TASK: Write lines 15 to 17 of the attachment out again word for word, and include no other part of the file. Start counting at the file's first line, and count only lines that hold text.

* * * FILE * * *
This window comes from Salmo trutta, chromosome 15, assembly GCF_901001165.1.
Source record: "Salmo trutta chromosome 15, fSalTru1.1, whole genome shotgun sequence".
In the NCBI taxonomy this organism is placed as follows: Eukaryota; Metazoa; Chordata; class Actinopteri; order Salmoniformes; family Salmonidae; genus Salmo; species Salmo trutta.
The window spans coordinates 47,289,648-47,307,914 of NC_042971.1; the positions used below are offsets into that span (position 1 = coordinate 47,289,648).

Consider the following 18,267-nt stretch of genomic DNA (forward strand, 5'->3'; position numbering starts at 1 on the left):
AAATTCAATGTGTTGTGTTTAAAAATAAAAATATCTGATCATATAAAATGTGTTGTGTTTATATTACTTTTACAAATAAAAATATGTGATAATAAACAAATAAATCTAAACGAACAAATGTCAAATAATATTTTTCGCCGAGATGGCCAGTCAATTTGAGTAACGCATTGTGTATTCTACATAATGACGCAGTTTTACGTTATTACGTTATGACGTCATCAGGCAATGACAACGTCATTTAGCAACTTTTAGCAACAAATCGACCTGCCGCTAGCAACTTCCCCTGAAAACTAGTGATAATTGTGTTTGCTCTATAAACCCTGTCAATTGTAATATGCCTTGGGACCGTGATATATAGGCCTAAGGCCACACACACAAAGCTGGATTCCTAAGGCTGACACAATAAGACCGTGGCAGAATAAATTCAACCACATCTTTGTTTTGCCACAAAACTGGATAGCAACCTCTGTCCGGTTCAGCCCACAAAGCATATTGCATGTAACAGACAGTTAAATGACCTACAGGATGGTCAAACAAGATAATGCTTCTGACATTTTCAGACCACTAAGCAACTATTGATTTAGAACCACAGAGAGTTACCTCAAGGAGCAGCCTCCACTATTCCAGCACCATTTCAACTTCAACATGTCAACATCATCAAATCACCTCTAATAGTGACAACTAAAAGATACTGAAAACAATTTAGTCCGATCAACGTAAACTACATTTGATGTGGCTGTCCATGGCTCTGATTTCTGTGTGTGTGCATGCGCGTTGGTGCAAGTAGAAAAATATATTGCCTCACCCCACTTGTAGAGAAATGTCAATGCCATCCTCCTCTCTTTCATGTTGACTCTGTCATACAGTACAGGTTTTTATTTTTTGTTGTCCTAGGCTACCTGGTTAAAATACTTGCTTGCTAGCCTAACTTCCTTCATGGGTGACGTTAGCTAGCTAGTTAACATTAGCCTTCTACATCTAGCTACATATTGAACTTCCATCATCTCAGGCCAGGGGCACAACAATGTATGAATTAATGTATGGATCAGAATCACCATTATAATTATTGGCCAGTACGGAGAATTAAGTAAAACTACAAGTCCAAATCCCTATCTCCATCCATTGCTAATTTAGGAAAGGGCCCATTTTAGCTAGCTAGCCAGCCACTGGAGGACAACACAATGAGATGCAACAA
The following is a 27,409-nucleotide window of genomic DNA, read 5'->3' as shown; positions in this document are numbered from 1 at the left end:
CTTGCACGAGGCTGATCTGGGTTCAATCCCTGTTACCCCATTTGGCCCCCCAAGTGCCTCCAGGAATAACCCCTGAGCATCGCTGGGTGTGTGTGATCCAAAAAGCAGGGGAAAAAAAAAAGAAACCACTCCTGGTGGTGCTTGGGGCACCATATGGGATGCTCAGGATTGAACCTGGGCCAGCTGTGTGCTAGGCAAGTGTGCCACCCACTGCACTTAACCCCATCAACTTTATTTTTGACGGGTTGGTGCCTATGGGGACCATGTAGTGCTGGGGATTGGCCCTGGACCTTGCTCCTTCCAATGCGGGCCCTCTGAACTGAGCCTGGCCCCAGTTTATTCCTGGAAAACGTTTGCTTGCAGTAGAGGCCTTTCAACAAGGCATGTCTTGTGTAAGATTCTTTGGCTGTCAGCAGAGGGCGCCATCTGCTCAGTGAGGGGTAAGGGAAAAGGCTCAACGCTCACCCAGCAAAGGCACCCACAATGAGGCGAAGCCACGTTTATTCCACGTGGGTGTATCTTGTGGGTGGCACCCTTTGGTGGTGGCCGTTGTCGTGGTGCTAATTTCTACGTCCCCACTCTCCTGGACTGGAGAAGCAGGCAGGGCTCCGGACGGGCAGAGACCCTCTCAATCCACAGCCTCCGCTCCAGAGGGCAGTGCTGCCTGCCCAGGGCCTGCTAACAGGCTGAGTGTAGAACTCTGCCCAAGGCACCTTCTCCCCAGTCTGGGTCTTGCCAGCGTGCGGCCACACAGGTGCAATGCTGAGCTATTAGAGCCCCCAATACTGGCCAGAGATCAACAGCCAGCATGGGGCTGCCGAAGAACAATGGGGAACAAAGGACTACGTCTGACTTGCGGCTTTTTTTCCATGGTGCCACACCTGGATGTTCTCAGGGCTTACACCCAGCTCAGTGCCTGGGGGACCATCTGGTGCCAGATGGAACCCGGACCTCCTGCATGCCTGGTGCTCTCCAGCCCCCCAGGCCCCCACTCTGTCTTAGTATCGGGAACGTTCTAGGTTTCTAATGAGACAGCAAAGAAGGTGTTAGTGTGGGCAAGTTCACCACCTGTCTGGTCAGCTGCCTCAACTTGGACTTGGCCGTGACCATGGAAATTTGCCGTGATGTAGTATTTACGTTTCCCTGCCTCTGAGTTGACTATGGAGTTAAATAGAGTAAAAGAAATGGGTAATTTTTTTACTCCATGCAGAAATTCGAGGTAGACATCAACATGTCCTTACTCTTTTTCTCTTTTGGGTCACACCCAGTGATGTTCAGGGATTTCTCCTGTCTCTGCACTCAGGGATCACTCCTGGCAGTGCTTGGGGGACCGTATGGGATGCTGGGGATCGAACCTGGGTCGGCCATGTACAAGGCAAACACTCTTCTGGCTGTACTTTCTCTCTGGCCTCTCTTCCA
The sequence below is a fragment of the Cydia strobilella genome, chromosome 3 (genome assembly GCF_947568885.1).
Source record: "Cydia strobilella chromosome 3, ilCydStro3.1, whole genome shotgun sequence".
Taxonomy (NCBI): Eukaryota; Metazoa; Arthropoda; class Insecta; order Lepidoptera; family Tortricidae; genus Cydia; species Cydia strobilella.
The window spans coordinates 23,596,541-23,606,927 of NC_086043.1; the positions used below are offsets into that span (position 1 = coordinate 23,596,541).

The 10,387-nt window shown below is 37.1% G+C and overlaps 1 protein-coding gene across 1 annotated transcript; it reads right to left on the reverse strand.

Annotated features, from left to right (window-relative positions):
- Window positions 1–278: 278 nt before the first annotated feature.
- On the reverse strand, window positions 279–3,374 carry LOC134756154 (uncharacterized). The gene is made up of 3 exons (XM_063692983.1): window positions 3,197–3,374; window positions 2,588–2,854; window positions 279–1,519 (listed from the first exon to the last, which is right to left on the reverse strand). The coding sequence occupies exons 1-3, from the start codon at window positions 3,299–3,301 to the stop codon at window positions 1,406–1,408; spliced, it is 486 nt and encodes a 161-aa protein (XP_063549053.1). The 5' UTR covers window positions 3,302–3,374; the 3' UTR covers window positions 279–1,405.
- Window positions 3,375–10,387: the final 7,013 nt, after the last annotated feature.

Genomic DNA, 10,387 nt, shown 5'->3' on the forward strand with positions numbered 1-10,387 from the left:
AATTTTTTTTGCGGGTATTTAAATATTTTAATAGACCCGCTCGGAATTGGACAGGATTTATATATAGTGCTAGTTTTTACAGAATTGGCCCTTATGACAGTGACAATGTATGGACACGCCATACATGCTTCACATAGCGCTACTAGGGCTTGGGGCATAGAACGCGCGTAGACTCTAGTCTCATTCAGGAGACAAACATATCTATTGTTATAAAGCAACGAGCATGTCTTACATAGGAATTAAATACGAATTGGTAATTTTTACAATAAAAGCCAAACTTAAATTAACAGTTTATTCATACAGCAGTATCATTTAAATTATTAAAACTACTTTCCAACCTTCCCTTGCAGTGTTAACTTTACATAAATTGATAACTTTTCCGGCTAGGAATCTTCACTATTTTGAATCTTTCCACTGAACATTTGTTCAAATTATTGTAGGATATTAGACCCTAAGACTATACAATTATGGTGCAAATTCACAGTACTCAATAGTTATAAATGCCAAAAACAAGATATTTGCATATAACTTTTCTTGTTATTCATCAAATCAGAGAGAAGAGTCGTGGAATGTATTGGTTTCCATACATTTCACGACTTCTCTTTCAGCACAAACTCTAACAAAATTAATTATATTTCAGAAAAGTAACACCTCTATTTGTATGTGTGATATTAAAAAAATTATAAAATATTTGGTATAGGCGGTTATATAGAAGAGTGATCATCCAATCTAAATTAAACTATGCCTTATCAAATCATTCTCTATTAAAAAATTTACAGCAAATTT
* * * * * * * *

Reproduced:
- Window positions 1–278: 278 nt before the first annotated feature.
- On the reverse strand, window positions 279–3,374 carry LOC134756154 (uncharacterized). The gene is made up of 3 exons (XM_063692983.1): window positions 3,197–3,374; window positions 2,588–2,854; window positions 279–1,519 (listed from the first exon to the last, which is right to left on the reverse strand). The coding sequence occupies exons 1-3, from the start codon at window positions 3,299–3,301 to the stop codon at window positions 1,406–1,408; spliced, it is 486 nt and encodes a 161-aa protein (XP_063549053.1). The 5' UTR covers window positions 3,302–3,374; the 3' UTR covers window positions 279–1,405.
- Window positions 3,375–10,387: the final 7,013 nt, after the last annotated feature.